[G.R. No. 36080. March 14, 1932. ]
CHANG KA HEE, in behalf of his son Diong Song Keng, Petitioner-Appellee, v. THE INSULAR COLLECTOR OF CUSTOMS, Respondent-Appellant.
Attorney-General Jaranilla, for Appellant.
C. C. Viana and Marcelo Caringal, for Appellee.
1. ALIENS; IMMIGRATION; POWERS AND DISCRETION OF CUSTOMS AUTHORITIES. — This court has repeatedly held that decisions rendered by customs officials in matters of immigration may be reversed only when they involve an abuse of discretion or authority, and that there is no such violation of law when any principle of evidence justifies the findings of the aforesaid officials. It appearing that the Insular Collector of Customs has not exceeded his powers or abused his discretion or authority, the judgment appealed from is reversed and it is held that the petitioner-appellee is not entitled to enter and remain in this country.
D E C I S I O N
The Collector of Customs appealed from the decision of the Court of First Instance of Manila, declaring that petitioner Diong Song Keng is entitled to enter and remain in this country.
On December 5, 1930, Diong Song Keng arrived at the Port of Manila on board steamship Susana from China, and applied for permission to enter and reside in this country, claiming he is entitled thereto by reason of the fact that he is a minor son of Chang Ka Hee, a citizen of the Republic of China, with a non-resident’s certificate issued under section 6, and at present a teacher at the Chinese Y. M. C. A., Manila.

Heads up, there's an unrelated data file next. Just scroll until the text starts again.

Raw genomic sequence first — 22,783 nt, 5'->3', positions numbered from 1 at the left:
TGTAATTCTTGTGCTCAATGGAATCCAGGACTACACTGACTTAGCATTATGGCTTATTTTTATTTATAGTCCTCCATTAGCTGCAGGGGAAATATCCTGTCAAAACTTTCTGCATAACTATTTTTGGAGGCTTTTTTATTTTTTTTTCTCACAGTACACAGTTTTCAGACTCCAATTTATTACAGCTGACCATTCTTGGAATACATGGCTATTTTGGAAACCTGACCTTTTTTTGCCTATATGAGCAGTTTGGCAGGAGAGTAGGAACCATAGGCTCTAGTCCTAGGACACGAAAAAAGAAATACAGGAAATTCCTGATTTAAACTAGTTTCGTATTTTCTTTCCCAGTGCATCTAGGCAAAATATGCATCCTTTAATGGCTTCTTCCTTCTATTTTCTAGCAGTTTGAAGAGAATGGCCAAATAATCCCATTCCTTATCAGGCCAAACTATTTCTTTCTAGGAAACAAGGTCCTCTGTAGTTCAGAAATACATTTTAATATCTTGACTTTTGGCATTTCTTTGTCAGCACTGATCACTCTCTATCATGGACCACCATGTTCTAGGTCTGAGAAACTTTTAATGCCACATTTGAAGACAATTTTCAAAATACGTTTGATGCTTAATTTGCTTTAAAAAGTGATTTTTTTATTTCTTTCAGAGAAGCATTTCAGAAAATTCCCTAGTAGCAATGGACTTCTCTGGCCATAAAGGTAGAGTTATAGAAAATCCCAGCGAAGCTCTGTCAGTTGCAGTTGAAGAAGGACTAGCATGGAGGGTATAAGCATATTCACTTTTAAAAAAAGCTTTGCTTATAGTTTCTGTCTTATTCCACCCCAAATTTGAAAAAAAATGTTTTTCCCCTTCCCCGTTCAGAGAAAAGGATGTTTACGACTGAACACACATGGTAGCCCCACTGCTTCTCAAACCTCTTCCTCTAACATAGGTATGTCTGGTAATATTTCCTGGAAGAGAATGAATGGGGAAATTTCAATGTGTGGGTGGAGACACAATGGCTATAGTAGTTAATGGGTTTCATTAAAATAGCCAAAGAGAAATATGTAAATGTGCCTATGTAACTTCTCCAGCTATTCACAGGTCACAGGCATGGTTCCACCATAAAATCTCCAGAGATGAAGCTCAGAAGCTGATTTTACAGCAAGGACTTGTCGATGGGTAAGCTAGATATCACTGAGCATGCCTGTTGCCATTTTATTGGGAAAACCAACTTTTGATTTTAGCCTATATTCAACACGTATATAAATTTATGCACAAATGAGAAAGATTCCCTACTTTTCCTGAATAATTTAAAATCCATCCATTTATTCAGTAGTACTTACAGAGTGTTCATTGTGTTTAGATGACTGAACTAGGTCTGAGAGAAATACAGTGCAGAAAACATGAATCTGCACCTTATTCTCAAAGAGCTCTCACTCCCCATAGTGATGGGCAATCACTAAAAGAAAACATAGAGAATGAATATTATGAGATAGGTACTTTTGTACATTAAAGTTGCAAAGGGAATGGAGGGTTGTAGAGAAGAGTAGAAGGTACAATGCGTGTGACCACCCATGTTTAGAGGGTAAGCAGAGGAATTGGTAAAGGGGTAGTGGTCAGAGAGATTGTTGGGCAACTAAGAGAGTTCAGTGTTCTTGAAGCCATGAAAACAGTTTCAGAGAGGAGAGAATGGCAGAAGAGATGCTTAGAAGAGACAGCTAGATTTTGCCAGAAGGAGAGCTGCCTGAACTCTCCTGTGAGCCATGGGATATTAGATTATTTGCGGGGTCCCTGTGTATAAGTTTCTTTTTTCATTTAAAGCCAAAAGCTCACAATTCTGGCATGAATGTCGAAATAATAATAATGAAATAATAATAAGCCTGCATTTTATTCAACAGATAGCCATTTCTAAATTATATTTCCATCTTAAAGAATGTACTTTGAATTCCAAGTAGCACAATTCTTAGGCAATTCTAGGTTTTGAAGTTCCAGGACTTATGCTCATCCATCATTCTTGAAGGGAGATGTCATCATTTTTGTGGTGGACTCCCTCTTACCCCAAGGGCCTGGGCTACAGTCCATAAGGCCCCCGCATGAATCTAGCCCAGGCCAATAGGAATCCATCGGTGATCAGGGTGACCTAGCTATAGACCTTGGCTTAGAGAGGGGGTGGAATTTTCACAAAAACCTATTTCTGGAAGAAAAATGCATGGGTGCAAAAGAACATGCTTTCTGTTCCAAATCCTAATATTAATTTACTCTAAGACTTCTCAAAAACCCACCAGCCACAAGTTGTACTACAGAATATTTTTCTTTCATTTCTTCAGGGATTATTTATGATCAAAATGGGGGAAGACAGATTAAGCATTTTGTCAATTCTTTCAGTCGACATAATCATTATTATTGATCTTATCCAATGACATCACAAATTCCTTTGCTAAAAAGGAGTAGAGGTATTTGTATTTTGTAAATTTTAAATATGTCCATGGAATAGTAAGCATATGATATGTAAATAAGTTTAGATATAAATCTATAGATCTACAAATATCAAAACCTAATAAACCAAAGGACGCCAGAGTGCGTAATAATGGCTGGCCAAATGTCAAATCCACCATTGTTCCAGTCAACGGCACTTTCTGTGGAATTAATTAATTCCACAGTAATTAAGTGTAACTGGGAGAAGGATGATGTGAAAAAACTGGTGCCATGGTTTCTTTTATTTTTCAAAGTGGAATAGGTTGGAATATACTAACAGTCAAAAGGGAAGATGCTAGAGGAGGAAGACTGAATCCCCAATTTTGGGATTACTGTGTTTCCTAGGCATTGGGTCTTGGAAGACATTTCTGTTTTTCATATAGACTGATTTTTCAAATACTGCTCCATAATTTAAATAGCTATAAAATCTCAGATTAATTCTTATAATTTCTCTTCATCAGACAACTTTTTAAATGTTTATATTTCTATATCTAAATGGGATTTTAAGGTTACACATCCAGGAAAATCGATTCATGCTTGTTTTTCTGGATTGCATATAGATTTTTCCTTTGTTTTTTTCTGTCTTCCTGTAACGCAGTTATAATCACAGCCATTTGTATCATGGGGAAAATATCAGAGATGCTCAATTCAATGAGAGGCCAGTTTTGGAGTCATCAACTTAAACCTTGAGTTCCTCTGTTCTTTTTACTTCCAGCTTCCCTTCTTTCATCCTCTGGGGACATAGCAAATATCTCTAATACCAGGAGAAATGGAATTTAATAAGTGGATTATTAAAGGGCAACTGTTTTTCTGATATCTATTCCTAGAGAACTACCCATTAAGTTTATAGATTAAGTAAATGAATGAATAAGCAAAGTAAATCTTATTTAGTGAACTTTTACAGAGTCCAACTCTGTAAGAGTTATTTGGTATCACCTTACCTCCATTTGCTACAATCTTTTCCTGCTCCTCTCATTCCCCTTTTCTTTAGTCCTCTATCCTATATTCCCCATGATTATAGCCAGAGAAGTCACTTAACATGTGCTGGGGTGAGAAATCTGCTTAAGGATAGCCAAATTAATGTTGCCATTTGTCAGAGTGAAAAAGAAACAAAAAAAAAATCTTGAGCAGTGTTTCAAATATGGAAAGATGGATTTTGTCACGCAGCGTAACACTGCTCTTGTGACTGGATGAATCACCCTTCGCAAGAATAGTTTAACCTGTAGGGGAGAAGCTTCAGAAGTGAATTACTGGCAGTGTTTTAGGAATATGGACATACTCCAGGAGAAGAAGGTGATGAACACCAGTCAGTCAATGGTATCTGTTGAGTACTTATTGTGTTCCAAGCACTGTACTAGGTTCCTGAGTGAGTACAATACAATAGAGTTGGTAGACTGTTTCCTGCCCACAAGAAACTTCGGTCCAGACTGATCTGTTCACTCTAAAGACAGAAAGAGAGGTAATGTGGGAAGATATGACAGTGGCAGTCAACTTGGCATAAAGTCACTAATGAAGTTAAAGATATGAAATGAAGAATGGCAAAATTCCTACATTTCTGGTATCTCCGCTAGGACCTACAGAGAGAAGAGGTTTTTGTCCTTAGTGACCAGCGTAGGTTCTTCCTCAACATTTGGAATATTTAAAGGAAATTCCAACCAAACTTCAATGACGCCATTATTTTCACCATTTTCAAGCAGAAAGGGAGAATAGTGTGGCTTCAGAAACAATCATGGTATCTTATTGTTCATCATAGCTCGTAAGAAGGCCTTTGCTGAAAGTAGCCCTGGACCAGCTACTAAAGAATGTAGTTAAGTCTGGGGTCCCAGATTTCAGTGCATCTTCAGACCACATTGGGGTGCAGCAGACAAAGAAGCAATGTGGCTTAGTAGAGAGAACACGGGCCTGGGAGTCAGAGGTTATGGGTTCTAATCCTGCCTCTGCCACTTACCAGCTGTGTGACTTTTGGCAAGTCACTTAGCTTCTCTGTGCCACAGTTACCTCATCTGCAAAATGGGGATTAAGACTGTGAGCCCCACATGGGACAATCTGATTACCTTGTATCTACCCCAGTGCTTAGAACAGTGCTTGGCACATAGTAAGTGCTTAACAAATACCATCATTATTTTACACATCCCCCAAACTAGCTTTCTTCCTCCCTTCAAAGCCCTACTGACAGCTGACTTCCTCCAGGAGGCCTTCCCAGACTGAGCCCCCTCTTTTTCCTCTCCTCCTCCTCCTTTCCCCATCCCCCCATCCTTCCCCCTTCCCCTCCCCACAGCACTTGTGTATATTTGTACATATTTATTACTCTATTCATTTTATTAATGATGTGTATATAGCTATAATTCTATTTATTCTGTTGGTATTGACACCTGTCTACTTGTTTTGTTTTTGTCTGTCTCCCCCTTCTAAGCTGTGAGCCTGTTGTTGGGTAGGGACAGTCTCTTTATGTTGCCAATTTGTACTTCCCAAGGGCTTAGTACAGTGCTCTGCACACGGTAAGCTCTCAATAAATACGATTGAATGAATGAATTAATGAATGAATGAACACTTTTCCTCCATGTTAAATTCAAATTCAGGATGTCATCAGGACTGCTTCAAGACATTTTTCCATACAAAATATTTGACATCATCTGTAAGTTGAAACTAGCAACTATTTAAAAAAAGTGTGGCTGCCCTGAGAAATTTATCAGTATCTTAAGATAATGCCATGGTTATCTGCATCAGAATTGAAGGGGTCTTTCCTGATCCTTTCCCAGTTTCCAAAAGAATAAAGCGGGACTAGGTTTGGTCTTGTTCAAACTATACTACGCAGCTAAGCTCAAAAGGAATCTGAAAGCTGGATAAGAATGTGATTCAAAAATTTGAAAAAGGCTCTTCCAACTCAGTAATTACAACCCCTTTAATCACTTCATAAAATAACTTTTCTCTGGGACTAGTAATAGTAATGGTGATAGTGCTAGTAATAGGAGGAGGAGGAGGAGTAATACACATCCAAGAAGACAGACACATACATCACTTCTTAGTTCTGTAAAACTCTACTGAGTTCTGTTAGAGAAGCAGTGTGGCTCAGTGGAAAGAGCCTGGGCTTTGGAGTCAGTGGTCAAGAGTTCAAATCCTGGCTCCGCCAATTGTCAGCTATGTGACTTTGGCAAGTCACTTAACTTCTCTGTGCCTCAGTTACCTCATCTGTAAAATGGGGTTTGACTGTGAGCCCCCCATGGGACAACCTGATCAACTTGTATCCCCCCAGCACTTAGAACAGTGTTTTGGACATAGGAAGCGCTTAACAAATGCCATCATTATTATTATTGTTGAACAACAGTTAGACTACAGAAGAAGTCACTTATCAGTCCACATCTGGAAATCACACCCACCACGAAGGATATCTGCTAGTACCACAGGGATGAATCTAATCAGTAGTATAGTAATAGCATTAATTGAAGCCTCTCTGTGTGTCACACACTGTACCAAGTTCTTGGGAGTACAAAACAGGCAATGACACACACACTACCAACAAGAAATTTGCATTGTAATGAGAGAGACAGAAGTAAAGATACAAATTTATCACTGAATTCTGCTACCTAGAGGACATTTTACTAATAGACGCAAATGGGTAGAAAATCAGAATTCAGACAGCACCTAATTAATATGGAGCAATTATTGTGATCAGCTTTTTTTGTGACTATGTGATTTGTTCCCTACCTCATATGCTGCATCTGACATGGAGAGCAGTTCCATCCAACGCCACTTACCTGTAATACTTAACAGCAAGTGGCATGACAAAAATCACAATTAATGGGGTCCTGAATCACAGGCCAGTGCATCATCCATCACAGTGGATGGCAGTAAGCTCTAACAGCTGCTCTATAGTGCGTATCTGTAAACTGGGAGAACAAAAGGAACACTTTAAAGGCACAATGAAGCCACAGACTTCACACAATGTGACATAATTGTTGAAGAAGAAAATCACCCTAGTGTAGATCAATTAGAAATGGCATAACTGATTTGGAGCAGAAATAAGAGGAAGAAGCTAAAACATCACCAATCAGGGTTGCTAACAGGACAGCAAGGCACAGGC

He was investigated by a special board appointed by the appellant, and in view of all the evidence presented, this board of special enquiry decided that the appellee was not entitled to reside in this country, and accordingly denied his petition. An appeal was taken to the Insular Collector of Customs, who affirmed the decision in its entirety. The appellee then applied to the Court of First instance of Manila for a writ of habeas corpus, and in view of the evidence adduced, the appellant’s decision was reversed and the appellee declared to be entitled to remain in the country as a minor son of his aforesaid father. From this judgment the Attorney-General appealed.
The appellant assigns two errors in his brief, to wit:jgc:chanrobles.com.ph
"1. In holding that the customs authorities abused their discretion and authority in refusing the applicant Diong Song Keng admission to this country as the minor son of the petitioner Chang Ka Hee.
"2. In issuing the writ of habeas corpus prayed for."cralaw virtua1aw library
This appeal raises a question of fact, and another of law. The former relates to the evidence adduced at the administrative investigation, and the latter to the appellee’s right arising from such evidence.
The decision of the board of special enquiry, affirmed by the Insular Collector of Customs, contains the following findings:jgc:chanrobles.com.ph
"The applicant Diong Song Keng, male, 14 years is seeking admission into this country as a minor son of Chang Ka Hee, a Section Six traveller. His name appeared on the precis and notary affidavit of his alleged father. He is, however, refused landing by the board on account of contradiction and discrepancy in his statement.